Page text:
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The Shouting Valley: Interrogating the Borders Between Us

Ticket Information

  • Free Admission


  • Wed 11 Mar 2020, 10:00am–5:00pm
  • Thu 12 Mar 2020, 10:00am–5:00pm
  • Fri 13 Mar 2020, 10:00am–5:00pm
  • Sat 14 Mar 2020, 11:00am–4:00pm
  • Sun 15 Mar 2020, 11:00am–4:00pm

Show more sessions


All Ages

The Shouting Valley: Interrogating the Borders Between Us.

Cushla Donaldson, Hoda Afshar, Jun Yang, Lawrence Abu Hamdan, and Shahriar Asdollah-Zadeh, curated by Lisa Beauchamp.

Exhibition Runs: 29 January – 8 March 2020
Exhibition Preview: Tuesday 28 January, 5:30pm

Public programmes to be announced.

The Shouting Valley: Interrogating the Borders Between Us features artists whose politically motivating and activating work asks us to engage in urgent discussions of injustice in order to effect change. Developed by Gus Fisher Gallery in Auckland and toured to The Physics Room, the first iteration of this exhibition ran from 28 September – 14 December 2019.

The works in this exhibition highlight contemporary issues relating to borders and migration, questioning why freedom of movement often appears to be a Western privilege. As a country largely populated by migrants, the exhibition resonates with Aotearoa’s diverse history and asks us to think about our own own stories of journeying and settlement.

A place in the Golan Heights provides the name for the exhibition. Located between Syria and Israel the ‘shouting valley’ has a unique topography which enables an acoustic leak across the border. It is here that members of the Druze population meet on either side to hear each other’s voices and wave to one another across the divide. This is the focus of a critical exploration into the politics of the voice and the border by 2019 Turner-prize winner Lawrence Abu Hamdan with his pivotal work Language Gulf in the Shouting Valley (2013).

Cushla Donaldson’s major video installation 501s V.02 (2019) foregrounds the voice and perspectives of current detainees. Named after the group of people being detained and deported in the recent wave of visa cancellations by the Australian Government, 501s V.02 uses new technology to allow current detainees, as well as those already deported from Australia under the Migration Act (1958) to text in and disrupt her moving image work on the instrumentalisation of glamour and soft power.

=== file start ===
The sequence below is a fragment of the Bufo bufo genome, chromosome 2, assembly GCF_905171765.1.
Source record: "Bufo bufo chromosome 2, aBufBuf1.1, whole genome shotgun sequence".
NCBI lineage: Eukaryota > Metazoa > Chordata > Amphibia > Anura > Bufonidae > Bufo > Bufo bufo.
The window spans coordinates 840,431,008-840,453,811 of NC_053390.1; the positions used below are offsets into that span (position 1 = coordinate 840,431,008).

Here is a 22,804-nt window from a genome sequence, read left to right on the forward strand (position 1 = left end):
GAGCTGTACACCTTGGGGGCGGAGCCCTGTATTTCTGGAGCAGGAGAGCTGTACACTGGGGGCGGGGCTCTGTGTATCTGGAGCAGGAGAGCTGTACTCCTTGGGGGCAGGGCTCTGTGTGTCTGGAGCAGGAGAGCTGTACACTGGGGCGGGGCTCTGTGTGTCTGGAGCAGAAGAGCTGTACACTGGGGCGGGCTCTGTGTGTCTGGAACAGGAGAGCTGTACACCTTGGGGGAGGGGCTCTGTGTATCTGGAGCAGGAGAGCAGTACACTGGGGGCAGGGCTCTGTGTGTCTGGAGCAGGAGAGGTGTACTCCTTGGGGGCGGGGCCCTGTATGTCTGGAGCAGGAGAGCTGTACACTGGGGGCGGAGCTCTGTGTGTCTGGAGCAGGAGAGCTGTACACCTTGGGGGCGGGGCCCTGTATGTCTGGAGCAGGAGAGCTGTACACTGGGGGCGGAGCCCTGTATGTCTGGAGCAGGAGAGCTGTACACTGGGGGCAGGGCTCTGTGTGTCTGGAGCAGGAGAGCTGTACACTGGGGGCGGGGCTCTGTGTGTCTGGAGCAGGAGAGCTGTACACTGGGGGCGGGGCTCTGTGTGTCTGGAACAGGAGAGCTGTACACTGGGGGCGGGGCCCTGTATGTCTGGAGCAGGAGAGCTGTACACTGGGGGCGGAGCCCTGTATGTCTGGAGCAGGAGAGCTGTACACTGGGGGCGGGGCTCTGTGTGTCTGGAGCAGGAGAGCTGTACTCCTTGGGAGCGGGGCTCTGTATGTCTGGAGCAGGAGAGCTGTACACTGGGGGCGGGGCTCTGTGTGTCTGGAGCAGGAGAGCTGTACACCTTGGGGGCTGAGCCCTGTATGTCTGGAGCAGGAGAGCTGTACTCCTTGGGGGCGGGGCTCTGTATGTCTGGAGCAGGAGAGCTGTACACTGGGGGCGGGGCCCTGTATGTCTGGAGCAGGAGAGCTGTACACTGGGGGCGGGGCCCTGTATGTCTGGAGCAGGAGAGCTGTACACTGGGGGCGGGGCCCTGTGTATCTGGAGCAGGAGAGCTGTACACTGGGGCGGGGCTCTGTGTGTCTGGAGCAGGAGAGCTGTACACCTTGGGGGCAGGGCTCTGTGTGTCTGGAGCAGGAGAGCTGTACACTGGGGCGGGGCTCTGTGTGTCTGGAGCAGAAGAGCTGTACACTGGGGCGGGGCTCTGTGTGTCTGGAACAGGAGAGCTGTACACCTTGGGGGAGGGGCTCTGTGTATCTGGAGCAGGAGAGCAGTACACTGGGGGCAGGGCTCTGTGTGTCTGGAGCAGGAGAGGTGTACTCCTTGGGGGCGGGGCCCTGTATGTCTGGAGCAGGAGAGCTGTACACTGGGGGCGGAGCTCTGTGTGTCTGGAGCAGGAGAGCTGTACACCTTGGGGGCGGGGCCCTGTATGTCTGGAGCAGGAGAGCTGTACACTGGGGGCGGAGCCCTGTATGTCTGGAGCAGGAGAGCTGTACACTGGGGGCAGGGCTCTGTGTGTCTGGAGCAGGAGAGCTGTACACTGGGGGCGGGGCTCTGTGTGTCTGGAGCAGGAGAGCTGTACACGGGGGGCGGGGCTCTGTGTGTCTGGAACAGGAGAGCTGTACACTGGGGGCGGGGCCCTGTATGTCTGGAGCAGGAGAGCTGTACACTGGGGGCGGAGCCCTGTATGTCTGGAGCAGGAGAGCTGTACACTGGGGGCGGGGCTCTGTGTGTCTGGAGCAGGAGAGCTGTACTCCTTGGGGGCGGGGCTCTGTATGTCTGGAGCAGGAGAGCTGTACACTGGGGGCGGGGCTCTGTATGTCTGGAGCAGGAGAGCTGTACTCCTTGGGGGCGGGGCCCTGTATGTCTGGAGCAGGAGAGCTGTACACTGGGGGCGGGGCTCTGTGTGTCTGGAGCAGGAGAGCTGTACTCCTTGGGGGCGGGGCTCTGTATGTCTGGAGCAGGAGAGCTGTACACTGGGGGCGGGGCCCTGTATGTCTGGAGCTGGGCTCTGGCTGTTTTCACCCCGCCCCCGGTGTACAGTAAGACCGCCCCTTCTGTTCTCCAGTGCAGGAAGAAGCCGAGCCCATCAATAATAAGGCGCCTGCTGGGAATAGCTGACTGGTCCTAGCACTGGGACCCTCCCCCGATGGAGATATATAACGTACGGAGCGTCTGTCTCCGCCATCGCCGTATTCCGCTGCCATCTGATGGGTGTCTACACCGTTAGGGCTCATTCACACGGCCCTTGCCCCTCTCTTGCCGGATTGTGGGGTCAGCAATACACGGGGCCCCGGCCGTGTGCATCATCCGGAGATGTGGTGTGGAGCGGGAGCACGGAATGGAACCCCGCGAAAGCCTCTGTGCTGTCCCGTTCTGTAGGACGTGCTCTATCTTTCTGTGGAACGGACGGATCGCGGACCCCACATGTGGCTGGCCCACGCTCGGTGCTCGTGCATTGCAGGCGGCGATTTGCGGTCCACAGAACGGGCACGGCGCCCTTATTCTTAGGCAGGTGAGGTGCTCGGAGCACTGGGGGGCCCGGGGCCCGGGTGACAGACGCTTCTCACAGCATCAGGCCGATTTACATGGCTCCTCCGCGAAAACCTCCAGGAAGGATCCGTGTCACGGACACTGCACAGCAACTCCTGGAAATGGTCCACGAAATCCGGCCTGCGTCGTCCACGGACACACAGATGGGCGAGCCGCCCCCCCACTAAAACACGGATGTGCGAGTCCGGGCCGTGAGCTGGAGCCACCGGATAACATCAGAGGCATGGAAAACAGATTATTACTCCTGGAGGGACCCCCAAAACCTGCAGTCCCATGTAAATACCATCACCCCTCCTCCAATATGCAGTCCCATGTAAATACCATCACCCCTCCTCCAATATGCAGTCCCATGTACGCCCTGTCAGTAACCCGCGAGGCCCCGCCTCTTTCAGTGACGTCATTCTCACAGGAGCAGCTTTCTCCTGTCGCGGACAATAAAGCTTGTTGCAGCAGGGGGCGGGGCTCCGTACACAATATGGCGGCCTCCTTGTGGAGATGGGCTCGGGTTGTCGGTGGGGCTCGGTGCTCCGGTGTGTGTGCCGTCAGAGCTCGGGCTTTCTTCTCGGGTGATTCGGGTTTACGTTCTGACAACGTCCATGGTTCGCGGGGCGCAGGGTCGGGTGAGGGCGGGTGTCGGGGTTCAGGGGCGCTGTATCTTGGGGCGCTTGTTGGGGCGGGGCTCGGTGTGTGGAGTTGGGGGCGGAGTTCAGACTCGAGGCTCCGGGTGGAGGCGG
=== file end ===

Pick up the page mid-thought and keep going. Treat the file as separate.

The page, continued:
Communicating the experiences of migrants on Australian off-shore detention centres is Hoda Afshar’s portrait series Remain (2018), made in collaboration with men who remained on Manus Island, Papua New Guinea, following the closure of the island’s detention facility. Working closely with Kurdish Iranian journalist and refugee Behrouz Boochani, whose portrait is included, Afshar’s works are a stark reminder of the injustices of migration laws, a topic rightfully at the centre of ongoing and current debates.

A newly commissioned artist-designed wallpaper complete with traditional Chinese ink paintings forms part of a large-scale installation called Becoming European or How I Grew up with Wiener Schnitzel (2015) by Jun Yang. Using Google’s image repository to narrate his experience of migration with reference to the European Migrant Crisis of 2015, Yang’s video is a prescient reminder of the pervasive stereotypes placed on people who choose to migrate. As asked in his video, “Isn’t migration a human right or part of human nature?”

New painting by Shahriar Asdollah-Zadeh explores the fragility of borders as seen from afar. Titled Pale Blue Dot, the paintings relate to the experience of seeing first-hand the Earth from outer space. As national boundaries vanish, the conflicts that divide people become less important reminding us of the need to see past these imposed divisions.

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